The New York City Ballet's fall fashion gala is upon us and the Sarah Jessica Parker-conceived event is continuing to serve its purpose of blending the worlds of fashion and dance in the name of spectacle. In its seventh run, the night not only sees the world premiere of new choreography for the NYCB's fall season but also a carefully curated selection of designers who've created costumes for the pieces in collaboration with the company's costume director Marc Happel.
For the fall 2018 season, designers Gareth Pugh, Alberta Ferretti, and Giles Deacon created costumes to fit the choreography of Matthew Neenan, Gianna Reisen, and Kyle Abraham, respectively. And that's no easy task. What makes it so difficult to put fashion in motion is not just what it'll look like flying through the air from the audience, but also how it'll work being tousled about between bodies. For example, in the video below, released exclusively via Refinery29, Happel concludes that a skirt would have to be made of a different fabric so as to maintain its shape and texture throughout the performance.
The same could be said for the preparation of a traditional runway show, for example, but it's not like those follow a rubric anymore, either. Just yesterday, at Paris Fashion Week, the Dior spring 2019 show saw Tel Aviv-based choreographer Sharon Eyal and eight dancers perform around the collection as it walked down the runway in the 16th arrondissement. It proves the NYCB's fall fashion gala isn't just a stuffy event where New York's elite gather to watch classical dance and contemporary fashion unfold on the main stage, but it's a reflection of what's happening in the industry, too. It's also, if you've ever been, just a treat to endure.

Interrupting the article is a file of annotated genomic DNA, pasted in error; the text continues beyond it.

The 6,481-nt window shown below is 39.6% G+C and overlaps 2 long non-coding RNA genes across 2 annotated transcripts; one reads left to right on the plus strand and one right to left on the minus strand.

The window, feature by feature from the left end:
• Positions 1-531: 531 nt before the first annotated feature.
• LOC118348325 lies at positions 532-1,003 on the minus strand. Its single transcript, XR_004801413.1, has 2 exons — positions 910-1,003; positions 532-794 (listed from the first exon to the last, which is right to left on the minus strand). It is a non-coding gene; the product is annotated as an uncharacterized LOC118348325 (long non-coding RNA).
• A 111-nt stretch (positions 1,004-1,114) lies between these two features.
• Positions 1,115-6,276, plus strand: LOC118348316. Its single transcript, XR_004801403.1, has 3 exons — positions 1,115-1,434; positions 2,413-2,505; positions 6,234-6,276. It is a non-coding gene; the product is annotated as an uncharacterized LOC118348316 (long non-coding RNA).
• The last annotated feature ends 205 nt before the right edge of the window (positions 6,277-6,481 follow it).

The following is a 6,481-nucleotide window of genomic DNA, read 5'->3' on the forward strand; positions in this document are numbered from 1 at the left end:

Since 2012, the gala has seen designers from Valentino to Virgil Abloh of Off-White, Rosie Assoulin, Thom Browne, Sarah Burton for Alexander McQueen, Fernando Garcia and Laura Kim of Monse and Oscar de la Renta, Prabal Gurung, Carolina Herrera, Mary Katrantzou, Humberto Leon of Opening Ceremony and Kenzo, Dries Van Noten, and more lend their expertise to the costume department of the NYCB. The event has also raised more than $15 million for the dance company.